Media Watch

Northern Ireland Catholic Joblessness Still High

THE IRISH NEWS, Dec. 12 — Catholics in Northern Ireland fare better than they did almost 10 years ago, but are still far more likely to be unemployed than Protestants, according to a government survey.

Despite having higher qualifications and holding down a higher proportion of professional jobs, Catholics had an 8.8% unemployment rate in 2000. The rate for Protestants was 5.2%.

The news was not all bad for Catholics, though. In 1993, unemployment was 18.1% for Catholics and 9.4% for Protestants. And among the unemployed, a higher proportion of Protestants than Catholics had been unemployed for one year or more, the report said.

But a spokeswoman for Sinn Fein, the IRA's political arm, said the report showed evidence of anti-Catholic discrimination. “A telling statistic is that Catholic representation is highest in small sized work-places but lowest in large workplaces,” Dara O'Hagan told the Irish daily. “What is clear is that despite years of fair employment legislation and a focus on this issue that there has not been enough progress.”

Catholics in Uganda Seek Return of Schools

THE MONITOR, Dec. 13 — The chaplain of Makerere University in Kampala, Uganda, called for the government to return schools that were founded by the Church to Catholic control, the Kampala daily reported. “We do not have any voice in the running of our schools. The government changes our head-teachers, sometimes without consultation,” said Father Lawrence Kanyike. “Our silence has led the government to take advantage [of] us.”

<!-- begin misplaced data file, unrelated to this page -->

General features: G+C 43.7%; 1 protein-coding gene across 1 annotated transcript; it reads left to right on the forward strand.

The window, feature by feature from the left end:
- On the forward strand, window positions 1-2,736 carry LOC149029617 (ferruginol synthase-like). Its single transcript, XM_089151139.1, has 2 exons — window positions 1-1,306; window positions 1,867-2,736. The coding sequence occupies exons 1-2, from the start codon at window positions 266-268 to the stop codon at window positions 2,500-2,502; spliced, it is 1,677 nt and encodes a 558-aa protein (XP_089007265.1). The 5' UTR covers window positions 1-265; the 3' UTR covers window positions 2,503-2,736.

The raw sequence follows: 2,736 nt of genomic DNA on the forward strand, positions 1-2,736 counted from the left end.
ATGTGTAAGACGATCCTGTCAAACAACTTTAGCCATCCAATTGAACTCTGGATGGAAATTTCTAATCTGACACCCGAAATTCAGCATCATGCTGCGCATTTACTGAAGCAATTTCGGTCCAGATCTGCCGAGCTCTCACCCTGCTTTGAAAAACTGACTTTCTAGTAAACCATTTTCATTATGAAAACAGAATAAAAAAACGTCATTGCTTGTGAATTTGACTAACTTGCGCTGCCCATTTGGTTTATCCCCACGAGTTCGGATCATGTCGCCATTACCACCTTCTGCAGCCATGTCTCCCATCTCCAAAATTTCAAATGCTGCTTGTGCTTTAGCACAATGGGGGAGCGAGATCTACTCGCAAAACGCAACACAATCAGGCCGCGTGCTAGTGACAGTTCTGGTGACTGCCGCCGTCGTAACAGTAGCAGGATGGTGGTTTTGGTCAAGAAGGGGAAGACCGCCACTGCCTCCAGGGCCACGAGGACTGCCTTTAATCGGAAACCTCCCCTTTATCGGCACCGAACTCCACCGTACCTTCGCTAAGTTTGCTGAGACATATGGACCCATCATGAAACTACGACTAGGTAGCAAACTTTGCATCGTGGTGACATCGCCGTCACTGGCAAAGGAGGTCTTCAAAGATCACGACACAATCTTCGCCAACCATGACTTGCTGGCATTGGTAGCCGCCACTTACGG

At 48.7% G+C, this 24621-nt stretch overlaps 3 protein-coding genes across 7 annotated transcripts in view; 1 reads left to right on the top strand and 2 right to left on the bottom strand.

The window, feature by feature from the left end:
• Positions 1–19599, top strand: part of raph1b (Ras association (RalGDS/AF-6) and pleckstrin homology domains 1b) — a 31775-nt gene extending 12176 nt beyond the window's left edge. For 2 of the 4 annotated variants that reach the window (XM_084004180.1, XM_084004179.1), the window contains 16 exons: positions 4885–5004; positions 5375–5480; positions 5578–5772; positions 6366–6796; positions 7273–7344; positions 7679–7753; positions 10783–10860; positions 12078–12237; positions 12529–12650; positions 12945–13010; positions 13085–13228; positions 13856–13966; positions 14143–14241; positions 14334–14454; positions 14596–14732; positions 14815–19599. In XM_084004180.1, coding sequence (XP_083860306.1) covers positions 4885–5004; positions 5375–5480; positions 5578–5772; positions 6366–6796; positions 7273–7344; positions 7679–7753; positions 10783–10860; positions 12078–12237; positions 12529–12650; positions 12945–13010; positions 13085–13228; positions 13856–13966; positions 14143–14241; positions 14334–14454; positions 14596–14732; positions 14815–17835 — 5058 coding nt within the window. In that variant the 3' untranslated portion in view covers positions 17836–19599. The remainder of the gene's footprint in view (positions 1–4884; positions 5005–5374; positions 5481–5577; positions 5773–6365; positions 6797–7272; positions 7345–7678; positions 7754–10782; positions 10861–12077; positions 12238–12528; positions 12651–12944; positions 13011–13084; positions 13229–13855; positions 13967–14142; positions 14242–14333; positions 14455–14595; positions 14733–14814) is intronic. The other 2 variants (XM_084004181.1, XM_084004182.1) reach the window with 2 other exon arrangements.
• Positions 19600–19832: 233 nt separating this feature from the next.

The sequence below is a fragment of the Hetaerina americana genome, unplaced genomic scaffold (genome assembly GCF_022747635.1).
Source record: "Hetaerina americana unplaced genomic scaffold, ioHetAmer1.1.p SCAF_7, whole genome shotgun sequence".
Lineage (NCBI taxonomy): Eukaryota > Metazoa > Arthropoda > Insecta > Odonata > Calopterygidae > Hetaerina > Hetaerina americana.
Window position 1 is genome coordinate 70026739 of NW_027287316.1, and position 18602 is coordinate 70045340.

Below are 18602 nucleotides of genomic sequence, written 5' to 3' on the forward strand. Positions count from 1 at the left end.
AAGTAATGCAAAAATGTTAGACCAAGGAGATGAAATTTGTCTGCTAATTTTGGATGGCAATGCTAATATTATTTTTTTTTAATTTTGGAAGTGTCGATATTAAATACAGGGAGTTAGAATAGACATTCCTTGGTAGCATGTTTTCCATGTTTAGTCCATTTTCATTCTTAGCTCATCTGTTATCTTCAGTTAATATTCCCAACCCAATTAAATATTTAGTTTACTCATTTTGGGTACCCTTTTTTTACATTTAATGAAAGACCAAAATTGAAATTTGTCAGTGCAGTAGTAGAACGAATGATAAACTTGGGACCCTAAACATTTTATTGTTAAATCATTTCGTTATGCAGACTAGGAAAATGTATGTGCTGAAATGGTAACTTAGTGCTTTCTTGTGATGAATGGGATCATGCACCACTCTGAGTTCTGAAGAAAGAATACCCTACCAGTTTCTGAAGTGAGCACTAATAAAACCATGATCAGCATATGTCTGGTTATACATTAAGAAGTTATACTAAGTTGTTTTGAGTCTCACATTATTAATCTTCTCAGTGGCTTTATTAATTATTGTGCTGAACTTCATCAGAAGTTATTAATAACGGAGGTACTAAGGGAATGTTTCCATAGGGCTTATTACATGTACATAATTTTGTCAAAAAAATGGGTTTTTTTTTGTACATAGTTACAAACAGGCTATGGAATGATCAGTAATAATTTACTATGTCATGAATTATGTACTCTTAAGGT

The priest spoke during the launch of a book, “Catholic Schools 2000: Issues and Challenges,” which offers guidelines to teachers and administrators on running Catholic schools.

Archbishop Christopher Pierre, apostolic nuncio to Uganda, addressed the gathering, urging Catholics to consider organizing themselves and having dialogue with the government to solve their grievances.

Cuban Bishops Lament Family Separations

ASSOCIATED PRESS, Dec. 17 — Cuba's bishops made an end-of-year plea for family unity, saying they were saddened that many of the island's families are separated by divorce and exile, the news service reported.

“There are so many families divided, separated by divorce,” the Cuban Bishops Conference said in the bishops’ annual Christmas message, read in churches on the fourth Sunday of Advent. “It is a minority of children and adolescents who can sit down with mama and papa on the night of the 24th, Christmas Eve, to eat Christmas dinner.”

For many years in communist Cuba, which was officially atheist from the early 1960s until 1992, Christmas was just another day on the calendar. The government declared it an official holiday again in 1998, fulfilling a request of Pope John Paul II, who had visited the island earlier that year.

The bishops also took note of families with relatives who left the country. “For not a few this will be the first year that a brother, a daughter, a grandchild, a husband or a mother are absent,” they said. “For many others, this is an old experience that they have never grown used to.”